Importance of safety protection
Another extremely important substation engineering aspect is associated with safety protection. It is fair to say that safety is always a No. 1 priority in substation design, operation and maintenance.
Unlike the case where a higher reliability required a larger investment, we can’t put a price tag on safety since there is no such thing like working conditions being more or less safe. It should always be 100% safe to work at or visit the substation.
There are numerous laws, rules, codes, etc. governing safety requirements; of the most important being “IEEE Standard C2-2012. 2012 National Electrical Safety Code®” (NESC®)
Safety standards contain requirements for:
- Enclosure of electrical equipment
- Rooms and spaces
- Floors, floor openings, passageways, stairs
- Installation of equipment:
- Protective grounding
- Guarding live parts
- Working space above electrical equipment
- Specific rules for installation of all typical substation equipment
All these measures are based on common sense and the goal to provide a safe environment for substation personnel.
6 rules to provide substation safety
Rule no. 1 (clearance)
Enough clearance from energized parts should be provided to avoid accidental contact with them. If that can’t be met, live parts should be guarded or enclosed.
Rule no. 2 (minimum height)
A minimum height from the ground to any ungrounded part of an electrical installation should be 8’-6”, so a person staying on the ground can’t touch a substation element or its part which may become energized accidentally. For example, the bottom of a post insulator supporting an energized bus does not normally have any potential.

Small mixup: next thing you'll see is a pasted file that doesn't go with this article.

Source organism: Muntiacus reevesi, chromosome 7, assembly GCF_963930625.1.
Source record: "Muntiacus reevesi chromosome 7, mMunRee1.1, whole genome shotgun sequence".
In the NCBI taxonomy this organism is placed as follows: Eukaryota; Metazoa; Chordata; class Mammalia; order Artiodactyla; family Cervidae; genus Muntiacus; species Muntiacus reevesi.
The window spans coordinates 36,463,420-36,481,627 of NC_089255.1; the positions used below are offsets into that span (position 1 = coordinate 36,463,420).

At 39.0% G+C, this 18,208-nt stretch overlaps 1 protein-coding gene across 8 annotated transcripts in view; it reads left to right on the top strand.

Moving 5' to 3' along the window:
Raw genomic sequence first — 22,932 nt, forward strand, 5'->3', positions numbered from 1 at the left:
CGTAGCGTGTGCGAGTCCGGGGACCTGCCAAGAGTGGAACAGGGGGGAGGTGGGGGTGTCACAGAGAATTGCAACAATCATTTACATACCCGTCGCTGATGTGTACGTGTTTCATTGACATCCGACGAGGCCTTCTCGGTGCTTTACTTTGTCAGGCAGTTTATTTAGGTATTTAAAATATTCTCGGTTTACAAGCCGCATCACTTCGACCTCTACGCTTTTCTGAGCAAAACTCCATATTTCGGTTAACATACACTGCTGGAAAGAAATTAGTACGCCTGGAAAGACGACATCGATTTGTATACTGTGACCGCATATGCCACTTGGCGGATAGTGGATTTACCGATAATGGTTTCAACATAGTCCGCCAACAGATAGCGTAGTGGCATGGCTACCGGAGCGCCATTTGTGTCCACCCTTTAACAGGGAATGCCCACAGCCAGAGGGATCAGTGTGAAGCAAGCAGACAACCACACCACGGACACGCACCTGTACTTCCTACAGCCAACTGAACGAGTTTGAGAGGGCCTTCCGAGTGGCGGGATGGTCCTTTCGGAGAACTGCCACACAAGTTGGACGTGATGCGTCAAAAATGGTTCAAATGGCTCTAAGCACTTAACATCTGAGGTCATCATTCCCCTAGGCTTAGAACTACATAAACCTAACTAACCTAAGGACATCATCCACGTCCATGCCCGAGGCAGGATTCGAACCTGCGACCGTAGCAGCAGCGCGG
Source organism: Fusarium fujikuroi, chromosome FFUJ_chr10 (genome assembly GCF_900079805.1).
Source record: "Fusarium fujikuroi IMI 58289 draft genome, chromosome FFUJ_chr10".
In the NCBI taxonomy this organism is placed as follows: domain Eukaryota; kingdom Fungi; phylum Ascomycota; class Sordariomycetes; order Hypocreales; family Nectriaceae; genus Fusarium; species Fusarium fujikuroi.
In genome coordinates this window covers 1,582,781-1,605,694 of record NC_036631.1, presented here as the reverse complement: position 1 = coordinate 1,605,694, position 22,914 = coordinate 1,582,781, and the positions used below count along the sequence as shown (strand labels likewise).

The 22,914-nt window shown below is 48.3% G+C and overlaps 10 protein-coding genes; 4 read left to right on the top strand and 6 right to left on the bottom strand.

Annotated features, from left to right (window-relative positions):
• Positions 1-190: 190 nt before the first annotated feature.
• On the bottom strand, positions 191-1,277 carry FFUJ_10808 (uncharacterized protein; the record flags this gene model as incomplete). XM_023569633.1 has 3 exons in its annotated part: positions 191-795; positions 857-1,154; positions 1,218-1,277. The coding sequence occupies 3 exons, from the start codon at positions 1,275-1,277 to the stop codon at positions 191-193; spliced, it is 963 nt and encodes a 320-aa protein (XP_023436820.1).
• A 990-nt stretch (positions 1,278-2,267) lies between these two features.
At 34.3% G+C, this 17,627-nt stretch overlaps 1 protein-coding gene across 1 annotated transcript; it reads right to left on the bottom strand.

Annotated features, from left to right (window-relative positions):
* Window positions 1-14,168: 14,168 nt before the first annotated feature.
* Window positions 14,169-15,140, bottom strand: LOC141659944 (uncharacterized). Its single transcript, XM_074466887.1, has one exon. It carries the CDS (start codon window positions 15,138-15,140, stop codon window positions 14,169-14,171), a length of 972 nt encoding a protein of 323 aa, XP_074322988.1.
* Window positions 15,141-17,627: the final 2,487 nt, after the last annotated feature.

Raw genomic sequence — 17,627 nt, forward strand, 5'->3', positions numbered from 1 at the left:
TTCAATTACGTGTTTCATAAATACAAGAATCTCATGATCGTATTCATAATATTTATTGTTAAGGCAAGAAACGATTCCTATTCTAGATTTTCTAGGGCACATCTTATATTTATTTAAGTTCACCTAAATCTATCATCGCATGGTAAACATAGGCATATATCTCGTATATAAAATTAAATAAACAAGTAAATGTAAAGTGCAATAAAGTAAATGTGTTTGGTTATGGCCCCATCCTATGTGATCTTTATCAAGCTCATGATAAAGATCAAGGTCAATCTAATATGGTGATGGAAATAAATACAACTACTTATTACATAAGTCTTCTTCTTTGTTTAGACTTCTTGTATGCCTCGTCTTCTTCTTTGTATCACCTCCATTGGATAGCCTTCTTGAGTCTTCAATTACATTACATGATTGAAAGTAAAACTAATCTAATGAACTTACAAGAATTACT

Rule no. 3 (illumination…)
There should be sufficient illumination for personnel to clearly see their surroundings and perform any work safely. Required illumination levels are specified in NESC® .
Rule no. 4 (passageways…)
All passageways and stairs should be wide enough for personnel to navigate them safely, adequate railing should be provided, and floor openings should have guard rails.
Rule no. 5 (evacuation routes)
Exits should be clearly marked and evacuation routes should be free from obstructions. Depending on the function of the building (for example, control house), it may require several exits to avoid personnel being trapped during equipment fault, fire, etc.
Rule no. 6 (grounding, as always)
All substation metallic structures, fences, and equipment tanks should be connected to a station ground grid which should be designed to ensure that step and touch potential values are lower than the ones stipulated in the applicable standards.
Reference: Fundamentals of Modern Electrical Substations; Part 3: Electrical Substation Engineering Aspects by Boris Shvartsberg, Ph.D., P.E., P.M.P.